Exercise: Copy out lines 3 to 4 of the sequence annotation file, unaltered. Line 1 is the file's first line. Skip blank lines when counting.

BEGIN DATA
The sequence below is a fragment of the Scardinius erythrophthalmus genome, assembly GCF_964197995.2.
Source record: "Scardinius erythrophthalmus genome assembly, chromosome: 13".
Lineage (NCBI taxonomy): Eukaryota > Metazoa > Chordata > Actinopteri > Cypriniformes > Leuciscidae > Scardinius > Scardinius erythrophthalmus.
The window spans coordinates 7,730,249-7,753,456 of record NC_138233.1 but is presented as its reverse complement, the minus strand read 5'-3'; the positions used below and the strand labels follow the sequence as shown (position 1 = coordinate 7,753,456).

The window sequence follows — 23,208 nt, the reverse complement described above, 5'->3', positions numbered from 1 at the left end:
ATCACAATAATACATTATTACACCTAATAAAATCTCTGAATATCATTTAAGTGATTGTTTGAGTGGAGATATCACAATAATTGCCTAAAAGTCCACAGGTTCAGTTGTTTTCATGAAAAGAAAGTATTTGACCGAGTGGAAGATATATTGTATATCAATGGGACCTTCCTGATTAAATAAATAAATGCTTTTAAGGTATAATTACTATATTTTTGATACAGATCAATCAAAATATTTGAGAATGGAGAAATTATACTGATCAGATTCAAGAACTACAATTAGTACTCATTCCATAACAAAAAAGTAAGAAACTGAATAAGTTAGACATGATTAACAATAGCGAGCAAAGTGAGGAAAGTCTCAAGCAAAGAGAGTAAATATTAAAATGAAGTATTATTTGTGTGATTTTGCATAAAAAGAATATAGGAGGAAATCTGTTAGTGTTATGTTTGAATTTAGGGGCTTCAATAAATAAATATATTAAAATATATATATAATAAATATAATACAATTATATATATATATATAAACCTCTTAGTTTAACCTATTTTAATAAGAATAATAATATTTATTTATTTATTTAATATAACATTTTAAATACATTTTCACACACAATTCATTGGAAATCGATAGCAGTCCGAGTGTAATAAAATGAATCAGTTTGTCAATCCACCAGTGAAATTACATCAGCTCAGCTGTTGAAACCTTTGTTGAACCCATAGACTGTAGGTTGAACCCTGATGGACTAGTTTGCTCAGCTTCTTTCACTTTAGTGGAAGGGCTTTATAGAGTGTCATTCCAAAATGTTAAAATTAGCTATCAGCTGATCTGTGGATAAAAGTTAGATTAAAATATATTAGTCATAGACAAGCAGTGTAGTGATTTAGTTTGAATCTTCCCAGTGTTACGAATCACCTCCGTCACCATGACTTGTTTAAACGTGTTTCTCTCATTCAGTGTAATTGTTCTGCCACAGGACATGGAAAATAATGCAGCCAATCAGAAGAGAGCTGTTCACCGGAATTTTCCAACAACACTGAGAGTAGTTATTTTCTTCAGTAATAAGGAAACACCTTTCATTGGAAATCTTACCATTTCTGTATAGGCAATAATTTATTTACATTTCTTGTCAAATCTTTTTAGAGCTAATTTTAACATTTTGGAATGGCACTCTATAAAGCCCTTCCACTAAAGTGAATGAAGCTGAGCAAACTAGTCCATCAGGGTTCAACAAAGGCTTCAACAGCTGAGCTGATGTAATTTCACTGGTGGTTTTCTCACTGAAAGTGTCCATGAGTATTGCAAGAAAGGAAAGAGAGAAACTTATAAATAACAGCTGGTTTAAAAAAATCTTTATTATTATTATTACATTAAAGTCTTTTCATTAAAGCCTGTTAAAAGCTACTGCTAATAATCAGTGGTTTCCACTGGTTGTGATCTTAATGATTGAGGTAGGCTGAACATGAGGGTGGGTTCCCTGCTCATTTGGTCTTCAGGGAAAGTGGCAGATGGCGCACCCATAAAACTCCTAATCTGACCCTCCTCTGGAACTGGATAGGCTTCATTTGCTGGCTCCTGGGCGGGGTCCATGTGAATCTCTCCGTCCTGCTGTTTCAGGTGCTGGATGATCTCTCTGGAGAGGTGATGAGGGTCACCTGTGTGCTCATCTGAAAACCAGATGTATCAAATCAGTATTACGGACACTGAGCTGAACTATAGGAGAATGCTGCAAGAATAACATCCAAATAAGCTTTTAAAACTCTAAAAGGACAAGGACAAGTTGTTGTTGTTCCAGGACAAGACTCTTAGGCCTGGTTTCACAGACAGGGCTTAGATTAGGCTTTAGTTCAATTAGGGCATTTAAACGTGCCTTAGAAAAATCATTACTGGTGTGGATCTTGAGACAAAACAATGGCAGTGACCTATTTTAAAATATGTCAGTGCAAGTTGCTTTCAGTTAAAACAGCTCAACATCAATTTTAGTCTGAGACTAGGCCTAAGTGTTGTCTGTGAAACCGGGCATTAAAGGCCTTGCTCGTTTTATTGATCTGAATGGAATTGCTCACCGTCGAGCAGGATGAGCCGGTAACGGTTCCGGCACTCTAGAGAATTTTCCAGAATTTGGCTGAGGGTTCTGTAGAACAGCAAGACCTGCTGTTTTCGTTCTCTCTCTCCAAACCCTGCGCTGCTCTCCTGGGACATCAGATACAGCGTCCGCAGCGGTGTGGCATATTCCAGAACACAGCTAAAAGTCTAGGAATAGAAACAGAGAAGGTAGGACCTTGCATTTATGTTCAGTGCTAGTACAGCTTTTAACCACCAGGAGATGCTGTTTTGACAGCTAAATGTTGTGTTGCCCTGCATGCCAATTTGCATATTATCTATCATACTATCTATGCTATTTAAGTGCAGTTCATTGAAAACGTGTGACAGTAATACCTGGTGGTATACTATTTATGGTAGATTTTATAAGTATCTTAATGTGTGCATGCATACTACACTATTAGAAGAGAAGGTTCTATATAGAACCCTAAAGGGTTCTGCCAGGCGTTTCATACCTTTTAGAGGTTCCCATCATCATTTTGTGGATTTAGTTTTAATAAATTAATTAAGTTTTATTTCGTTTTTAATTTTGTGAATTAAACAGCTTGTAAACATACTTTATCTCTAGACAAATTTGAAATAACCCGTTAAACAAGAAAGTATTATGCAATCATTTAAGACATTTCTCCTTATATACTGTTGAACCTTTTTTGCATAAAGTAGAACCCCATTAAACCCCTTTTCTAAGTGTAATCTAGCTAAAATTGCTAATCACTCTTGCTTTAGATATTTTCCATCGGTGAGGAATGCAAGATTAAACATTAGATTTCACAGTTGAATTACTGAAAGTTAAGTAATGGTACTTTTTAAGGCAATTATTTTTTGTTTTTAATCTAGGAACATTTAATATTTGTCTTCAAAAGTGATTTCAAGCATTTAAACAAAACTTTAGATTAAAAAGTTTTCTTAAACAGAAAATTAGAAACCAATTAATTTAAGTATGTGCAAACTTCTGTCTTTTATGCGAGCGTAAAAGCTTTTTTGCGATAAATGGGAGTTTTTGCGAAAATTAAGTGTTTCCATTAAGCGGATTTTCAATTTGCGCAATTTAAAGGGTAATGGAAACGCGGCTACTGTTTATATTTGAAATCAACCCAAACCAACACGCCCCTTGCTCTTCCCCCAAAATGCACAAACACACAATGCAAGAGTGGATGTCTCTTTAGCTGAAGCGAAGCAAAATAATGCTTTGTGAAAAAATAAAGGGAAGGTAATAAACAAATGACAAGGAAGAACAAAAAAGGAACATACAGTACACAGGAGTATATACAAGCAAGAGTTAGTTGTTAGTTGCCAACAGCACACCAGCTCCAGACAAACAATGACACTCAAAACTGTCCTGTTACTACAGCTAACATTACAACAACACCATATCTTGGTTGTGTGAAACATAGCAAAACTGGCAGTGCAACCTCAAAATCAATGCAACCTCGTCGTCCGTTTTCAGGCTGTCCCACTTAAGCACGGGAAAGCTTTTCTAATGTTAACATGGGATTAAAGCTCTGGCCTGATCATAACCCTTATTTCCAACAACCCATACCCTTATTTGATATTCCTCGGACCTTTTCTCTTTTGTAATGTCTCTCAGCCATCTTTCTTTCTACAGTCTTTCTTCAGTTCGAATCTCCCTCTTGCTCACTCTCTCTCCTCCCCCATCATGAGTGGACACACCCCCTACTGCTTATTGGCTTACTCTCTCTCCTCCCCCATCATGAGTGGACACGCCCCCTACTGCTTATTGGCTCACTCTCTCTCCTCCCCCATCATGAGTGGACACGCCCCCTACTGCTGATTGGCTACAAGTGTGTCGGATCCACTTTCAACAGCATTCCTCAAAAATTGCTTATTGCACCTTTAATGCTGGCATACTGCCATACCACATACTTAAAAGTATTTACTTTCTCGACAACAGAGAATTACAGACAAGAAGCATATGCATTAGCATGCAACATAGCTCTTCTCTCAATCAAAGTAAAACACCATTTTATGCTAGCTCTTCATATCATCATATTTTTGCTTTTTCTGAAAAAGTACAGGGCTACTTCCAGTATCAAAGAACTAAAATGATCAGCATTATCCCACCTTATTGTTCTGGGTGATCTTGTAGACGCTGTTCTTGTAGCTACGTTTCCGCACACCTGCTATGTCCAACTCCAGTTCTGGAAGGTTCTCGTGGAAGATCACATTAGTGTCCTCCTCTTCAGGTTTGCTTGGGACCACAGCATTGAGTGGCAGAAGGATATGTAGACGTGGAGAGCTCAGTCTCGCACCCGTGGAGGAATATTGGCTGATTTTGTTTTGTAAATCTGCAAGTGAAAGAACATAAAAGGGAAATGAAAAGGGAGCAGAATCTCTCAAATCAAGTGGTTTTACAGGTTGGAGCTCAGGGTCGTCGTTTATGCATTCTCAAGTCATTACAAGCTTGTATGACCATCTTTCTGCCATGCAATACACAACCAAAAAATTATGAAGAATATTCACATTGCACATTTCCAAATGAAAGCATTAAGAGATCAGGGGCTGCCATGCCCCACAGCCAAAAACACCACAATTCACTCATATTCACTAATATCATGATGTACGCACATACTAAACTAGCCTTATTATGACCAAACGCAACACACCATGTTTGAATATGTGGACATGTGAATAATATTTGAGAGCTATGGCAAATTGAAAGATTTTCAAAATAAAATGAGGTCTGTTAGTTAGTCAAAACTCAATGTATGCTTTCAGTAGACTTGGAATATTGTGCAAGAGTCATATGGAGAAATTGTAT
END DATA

Lineage (NCBI taxonomy): Eukaryota > Metazoa > Chordata > Actinopteri > Cypriniformes > Leuciscidae > Scardinius > Scardinius erythrophthalmus.
The window spans coordinates 7,730,249-7,753,456 of record NC_138233.1 but is presented as its reverse complement, the minus strand read 5'-3'; the positions used below and the strand labels follow the sequence as shown (position 1 = coordinate 7,753,456).